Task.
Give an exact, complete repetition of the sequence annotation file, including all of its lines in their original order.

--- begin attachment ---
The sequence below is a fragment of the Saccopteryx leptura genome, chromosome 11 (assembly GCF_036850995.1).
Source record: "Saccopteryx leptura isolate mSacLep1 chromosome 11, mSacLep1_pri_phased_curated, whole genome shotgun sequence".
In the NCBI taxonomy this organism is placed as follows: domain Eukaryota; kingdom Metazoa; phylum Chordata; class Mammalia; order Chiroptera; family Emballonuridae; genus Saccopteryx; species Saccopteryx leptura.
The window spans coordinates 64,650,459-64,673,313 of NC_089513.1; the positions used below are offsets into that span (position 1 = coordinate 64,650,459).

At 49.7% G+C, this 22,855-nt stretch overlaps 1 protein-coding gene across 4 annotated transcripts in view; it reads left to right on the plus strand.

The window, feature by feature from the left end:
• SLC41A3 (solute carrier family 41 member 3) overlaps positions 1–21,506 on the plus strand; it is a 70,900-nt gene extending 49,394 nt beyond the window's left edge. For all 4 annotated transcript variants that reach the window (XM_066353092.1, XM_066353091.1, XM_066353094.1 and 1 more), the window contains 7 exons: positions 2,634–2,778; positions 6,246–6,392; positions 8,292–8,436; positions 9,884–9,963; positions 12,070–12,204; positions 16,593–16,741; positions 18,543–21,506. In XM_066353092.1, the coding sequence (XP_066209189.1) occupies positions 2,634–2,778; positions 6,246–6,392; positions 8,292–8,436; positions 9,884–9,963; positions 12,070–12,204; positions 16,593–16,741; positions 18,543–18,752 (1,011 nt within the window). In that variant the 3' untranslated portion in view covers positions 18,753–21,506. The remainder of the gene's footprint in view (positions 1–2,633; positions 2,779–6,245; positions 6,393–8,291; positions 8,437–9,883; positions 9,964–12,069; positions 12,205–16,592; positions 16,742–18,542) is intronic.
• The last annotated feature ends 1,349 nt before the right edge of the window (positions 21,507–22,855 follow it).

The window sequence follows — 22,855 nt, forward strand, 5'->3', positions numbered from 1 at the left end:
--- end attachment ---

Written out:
The sequence below is a fragment of the Saccopteryx leptura genome, chromosome 11 (assembly GCF_036850995.1).
Source record: "Saccopteryx leptura isolate mSacLep1 chromosome 11, mSacLep1_pri_phased_curated, whole genome shotgun sequence".
In the NCBI taxonomy this organism is placed as follows: domain Eukaryota; kingdom Metazoa; phylum Chordata; class Mammalia; order Chiroptera; family Emballonuridae; genus Saccopteryx; species Saccopteryx leptura.
The window spans coordinates 64,650,459-64,673,313 of NC_089513.1; the positions used below are offsets into that span (position 1 = coordinate 64,650,459).

At 49.7% G+C, this 22,855-nt stretch overlaps 1 protein-coding gene across 4 annotated transcripts in view; it reads left to right on the plus strand.

The window, feature by feature from the left end:
• SLC41A3 (solute carrier family 41 member 3) overlaps positions 1–21,506 on the plus strand; it is a 70,900-nt gene extending 49,394 nt beyond the window's left edge. For all 4 annotated transcript variants that reach the window (XM_066353092.1, XM_066353091.1, XM_066353094.1 and 1 more), the window contains 7 exons: positions 2,634–2,778; positions 6,246–6,392; positions 8,292–8,436; positions 9,884–9,963; positions 12,070–12,204; positions 16,593–16,741; positions 18,543–21,506. In XM_066353092.1, the coding sequence (XP_066209189.1) occupies positions 2,634–2,778; positions 6,246–6,392; positions 8,292–8,436; positions 9,884–9,963; positions 12,070–12,204; positions 16,593–16,741; positions 18,543–18,752 (1,011 nt within the window). In that variant the 3' untranslated portion in view covers positions 18,753–21,506. The remainder of the gene's footprint in view (positions 1–2,633; positions 2,779–6,245; positions 6,393–8,291; positions 8,437–9,883; positions 9,964–12,069; positions 12,205–16,592; positions 16,742–18,542) is intronic.
• The last annotated feature ends 1,349 nt before the right edge of the window (positions 21,507–22,855 follow it).

The window sequence follows — 22,855 nt, forward strand, 5'->3', positions numbered from 1 at the left end: